Part 7: Doug Chaplin's further reflections

Doug Chaplin has put up a lengthy response on his blog here. I copy here only a small bit which I want to say something about.

Doug Chaplin says:

It seems to me, however much I value historical scholarship, that it is never divorced from the concerns, reconstructions, arguments and possibilities of the present. Nor unlike some, would I collapse it into those concerns. (See my post here) Being open to the way in which one’s scholarship will be used, is itself an important question. I think it slightly disingenuous in a historically gullible, controversy and novelty seeking, media-led culture to suggest that the question of “alternative interpretations of Christ” is controlled either by church leaders, or their flock.

It is the use, not the study, of these texts, as I have said before, which causes me unease. But I don’t think that those who study them can, or should, do so, without due consideration for how they can be used, and be sure that they are being entirely clear about what they are, and are not saying. It is because of that, that I particularly welcome the clarity and helpfulness of this series of posts.

To say that it is the media and not the church that has responded negatively to "alternative interpretations of Christ" is neither disingenuous nor gullible. If the churches were to take these alternatives seriously rather than treat them as heresy or strange ideas, we would see a very different value placed on these texts. I don't know what church world you live in Doug, but my own experience and the experiences of those Christians I have had contact with have taught me loud and clear that the churches today do not take seriously alternative interpretations based on non-canonical gospels. In fact, they do not even acknowledge them as "alternatives." And this has played out in academic circles - certainly not for every scholar, but for the majority of the Academy.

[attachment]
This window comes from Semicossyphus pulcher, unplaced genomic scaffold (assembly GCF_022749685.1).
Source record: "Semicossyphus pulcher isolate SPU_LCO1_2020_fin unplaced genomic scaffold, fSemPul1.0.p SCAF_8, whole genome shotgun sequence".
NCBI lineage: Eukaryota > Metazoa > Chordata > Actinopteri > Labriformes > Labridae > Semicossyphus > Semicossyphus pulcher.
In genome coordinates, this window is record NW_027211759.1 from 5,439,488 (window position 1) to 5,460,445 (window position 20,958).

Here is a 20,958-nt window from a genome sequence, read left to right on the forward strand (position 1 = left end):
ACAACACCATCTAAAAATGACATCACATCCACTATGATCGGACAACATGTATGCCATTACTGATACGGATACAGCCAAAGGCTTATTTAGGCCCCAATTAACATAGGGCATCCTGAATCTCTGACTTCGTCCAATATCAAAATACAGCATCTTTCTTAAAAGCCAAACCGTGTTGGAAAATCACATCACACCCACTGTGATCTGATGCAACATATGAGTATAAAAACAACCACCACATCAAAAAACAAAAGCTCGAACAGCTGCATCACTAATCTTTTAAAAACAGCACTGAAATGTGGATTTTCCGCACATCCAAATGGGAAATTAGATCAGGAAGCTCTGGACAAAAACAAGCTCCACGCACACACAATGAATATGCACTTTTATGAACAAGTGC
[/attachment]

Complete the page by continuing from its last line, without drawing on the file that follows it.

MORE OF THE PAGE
It may be important to you to worry about how historical studies of the non-canonical texts are used by others, but it is not to me. I have absolutely no control over what people do or don't do with my work, and I would never adjust my work to suit the tastes of those perceived audiences. If I were to do so, my work would lose all historical integrity. What I can control is that my work is as honest and accurate as I can manage given my skills and knowledge. What happens to it after that is out of my hands, and will not be a concern of mine.